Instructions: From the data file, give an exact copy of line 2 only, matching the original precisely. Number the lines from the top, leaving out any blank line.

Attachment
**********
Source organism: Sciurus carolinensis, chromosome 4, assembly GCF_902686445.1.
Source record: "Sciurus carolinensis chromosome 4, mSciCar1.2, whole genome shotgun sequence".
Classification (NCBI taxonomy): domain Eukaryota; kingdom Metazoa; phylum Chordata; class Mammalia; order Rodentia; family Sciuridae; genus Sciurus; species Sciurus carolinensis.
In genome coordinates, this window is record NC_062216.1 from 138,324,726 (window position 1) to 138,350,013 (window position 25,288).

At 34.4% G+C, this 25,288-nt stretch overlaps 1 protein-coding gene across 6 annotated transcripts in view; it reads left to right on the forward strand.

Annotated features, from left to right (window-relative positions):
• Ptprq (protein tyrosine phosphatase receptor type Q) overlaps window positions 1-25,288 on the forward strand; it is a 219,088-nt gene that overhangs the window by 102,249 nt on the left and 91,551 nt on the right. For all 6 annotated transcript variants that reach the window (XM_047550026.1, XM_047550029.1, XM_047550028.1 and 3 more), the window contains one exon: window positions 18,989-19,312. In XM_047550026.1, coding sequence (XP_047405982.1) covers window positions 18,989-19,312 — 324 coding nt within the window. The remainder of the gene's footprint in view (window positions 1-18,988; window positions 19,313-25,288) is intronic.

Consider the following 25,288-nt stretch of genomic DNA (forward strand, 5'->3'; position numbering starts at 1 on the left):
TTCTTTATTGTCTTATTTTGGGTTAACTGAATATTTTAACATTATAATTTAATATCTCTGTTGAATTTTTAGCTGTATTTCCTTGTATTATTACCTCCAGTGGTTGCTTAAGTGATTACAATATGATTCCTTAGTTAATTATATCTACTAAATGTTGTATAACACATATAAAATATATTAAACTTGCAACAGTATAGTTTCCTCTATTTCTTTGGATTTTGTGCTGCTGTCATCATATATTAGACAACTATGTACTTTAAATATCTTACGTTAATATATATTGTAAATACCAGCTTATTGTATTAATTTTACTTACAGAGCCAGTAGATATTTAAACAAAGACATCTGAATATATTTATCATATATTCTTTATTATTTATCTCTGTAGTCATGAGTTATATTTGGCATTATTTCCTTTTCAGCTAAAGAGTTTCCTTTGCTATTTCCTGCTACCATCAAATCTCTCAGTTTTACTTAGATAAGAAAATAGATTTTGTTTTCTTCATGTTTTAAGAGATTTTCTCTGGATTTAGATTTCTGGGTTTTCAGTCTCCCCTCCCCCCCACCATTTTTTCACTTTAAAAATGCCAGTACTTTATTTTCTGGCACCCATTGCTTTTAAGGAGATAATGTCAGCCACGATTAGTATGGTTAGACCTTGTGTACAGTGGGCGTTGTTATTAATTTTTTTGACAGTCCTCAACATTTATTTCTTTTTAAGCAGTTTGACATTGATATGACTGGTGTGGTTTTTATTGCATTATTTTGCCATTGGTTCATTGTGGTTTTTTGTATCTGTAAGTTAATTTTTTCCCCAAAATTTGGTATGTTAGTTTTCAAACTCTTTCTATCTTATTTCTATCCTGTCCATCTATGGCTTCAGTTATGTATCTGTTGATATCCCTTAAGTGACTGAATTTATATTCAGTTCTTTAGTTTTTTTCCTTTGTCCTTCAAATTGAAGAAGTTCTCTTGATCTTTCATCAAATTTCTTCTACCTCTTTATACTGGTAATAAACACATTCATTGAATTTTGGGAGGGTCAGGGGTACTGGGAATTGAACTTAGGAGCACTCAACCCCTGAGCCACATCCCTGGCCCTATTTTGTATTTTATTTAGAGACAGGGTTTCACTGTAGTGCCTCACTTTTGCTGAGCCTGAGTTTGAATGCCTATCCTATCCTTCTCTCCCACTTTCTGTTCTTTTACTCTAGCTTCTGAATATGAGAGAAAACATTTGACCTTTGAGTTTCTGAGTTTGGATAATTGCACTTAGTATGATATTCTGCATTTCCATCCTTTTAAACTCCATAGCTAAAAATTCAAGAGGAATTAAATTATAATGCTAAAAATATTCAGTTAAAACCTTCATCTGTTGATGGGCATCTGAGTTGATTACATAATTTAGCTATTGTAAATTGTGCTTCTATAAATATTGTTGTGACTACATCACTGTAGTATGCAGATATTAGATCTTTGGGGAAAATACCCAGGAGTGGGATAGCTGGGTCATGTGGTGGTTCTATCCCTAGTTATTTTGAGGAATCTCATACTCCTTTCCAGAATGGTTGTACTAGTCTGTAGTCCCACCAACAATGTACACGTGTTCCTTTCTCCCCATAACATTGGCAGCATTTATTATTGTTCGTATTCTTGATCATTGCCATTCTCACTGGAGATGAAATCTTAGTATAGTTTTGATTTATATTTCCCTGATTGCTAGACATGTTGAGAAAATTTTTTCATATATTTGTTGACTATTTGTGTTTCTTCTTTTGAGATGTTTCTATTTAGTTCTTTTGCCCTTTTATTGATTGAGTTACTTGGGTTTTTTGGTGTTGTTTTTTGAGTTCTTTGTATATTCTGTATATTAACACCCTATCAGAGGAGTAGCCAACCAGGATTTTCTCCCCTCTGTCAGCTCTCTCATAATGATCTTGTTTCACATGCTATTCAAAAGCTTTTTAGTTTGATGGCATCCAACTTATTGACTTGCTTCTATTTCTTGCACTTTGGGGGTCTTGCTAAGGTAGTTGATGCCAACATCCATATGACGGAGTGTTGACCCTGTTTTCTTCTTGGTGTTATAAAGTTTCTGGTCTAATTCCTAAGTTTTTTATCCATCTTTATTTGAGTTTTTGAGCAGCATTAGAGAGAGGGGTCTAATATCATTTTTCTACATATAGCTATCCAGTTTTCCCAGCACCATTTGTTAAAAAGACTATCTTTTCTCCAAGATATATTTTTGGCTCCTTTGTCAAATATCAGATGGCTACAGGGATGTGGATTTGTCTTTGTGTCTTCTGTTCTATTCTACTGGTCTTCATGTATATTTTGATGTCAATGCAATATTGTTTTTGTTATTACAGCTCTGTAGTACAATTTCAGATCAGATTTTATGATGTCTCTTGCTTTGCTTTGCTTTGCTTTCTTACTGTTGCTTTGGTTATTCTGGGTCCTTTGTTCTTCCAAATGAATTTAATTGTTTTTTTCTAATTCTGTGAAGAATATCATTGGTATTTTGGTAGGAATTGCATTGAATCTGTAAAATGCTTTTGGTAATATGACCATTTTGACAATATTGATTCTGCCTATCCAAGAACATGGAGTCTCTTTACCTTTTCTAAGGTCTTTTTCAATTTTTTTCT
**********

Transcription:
Source record: "Sciurus carolinensis chromosome 4, mSciCar1.2, whole genome shotgun sequence".